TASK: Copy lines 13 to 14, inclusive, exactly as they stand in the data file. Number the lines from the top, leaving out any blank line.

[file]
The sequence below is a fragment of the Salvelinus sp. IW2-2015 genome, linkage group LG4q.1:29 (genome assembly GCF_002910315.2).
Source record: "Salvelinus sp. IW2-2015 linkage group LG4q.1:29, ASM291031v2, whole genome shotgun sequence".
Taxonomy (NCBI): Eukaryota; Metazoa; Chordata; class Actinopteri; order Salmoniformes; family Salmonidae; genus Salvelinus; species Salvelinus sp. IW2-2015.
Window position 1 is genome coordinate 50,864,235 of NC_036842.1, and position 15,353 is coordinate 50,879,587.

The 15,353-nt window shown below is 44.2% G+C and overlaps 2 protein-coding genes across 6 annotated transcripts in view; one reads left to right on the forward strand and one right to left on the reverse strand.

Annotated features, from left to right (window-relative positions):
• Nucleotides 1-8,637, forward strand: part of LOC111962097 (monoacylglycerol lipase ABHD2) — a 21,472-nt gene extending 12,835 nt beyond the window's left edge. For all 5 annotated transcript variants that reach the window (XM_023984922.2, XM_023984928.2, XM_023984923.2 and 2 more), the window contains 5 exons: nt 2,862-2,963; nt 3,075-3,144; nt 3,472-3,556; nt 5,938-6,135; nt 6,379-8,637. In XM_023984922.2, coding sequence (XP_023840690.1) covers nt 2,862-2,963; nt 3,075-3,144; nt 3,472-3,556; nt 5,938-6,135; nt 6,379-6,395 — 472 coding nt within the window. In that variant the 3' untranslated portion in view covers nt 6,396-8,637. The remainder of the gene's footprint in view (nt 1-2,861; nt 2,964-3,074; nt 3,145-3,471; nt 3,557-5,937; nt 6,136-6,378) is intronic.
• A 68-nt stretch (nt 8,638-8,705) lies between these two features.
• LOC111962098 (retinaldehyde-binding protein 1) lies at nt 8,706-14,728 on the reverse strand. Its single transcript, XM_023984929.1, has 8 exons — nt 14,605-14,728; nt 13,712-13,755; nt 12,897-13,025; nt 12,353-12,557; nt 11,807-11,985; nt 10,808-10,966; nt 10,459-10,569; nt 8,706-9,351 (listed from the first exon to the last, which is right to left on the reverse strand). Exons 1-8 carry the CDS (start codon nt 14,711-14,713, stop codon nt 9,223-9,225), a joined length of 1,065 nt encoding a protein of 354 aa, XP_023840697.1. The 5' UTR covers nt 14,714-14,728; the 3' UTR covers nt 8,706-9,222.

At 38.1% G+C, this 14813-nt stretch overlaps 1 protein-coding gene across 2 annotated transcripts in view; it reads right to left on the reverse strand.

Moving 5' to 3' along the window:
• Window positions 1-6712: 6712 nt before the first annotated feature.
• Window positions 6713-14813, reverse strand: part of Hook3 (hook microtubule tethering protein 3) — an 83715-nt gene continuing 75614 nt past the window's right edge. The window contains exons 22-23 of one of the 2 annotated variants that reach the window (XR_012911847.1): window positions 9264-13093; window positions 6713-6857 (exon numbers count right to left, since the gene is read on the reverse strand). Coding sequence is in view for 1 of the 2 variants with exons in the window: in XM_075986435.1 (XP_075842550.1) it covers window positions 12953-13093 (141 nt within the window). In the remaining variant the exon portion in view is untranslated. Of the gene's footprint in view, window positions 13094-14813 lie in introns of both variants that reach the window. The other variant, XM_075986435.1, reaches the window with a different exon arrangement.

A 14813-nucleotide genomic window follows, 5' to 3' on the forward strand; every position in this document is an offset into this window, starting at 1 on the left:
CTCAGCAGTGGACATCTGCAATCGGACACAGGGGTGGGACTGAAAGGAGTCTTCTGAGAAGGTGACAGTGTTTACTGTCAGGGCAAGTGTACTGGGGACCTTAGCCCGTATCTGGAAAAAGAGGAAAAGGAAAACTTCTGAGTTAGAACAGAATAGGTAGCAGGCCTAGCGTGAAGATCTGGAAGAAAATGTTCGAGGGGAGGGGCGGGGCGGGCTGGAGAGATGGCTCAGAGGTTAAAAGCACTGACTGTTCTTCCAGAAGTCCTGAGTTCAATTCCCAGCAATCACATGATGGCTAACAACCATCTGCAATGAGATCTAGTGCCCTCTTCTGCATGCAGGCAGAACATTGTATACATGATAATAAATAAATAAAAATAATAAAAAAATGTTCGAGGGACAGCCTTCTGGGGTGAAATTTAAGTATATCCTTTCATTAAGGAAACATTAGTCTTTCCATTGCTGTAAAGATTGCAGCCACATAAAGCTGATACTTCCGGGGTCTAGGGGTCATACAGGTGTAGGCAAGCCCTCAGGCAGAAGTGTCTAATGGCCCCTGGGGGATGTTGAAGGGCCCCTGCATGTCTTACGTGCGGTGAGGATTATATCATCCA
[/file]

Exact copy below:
• Window positions 6713-14813, reverse strand: part of Hook3 (hook microtubule tethering protein 3) — an 83715-nt gene continuing 75614 nt past the window's right edge. The window contains exons 22-23 of one of the 2 annotated variants that reach the window (XR_012911847.1): window positions 9264-13093; window positions 6713-6857 (exon numbers count right to left, since the gene is read on the reverse strand). Coding sequence is in view for 1 of the 2 variants with exons in the window: in XM_075986435.1 (XP_075842550.1) it covers window positions 12953-13093 (141 nt within the window). In the remaining variant the exon portion in view is untranslated. Of the gene's footprint in view, window positions 13094-14813 lie in introns of both variants that reach the window. The other variant, XM_075986435.1, reaches the window with a different exon arrangement.

A 14813-nucleotide genomic window follows, 5' to 3' on the forward strand; every position in this document is an offset into this window, starting at 1 on the left: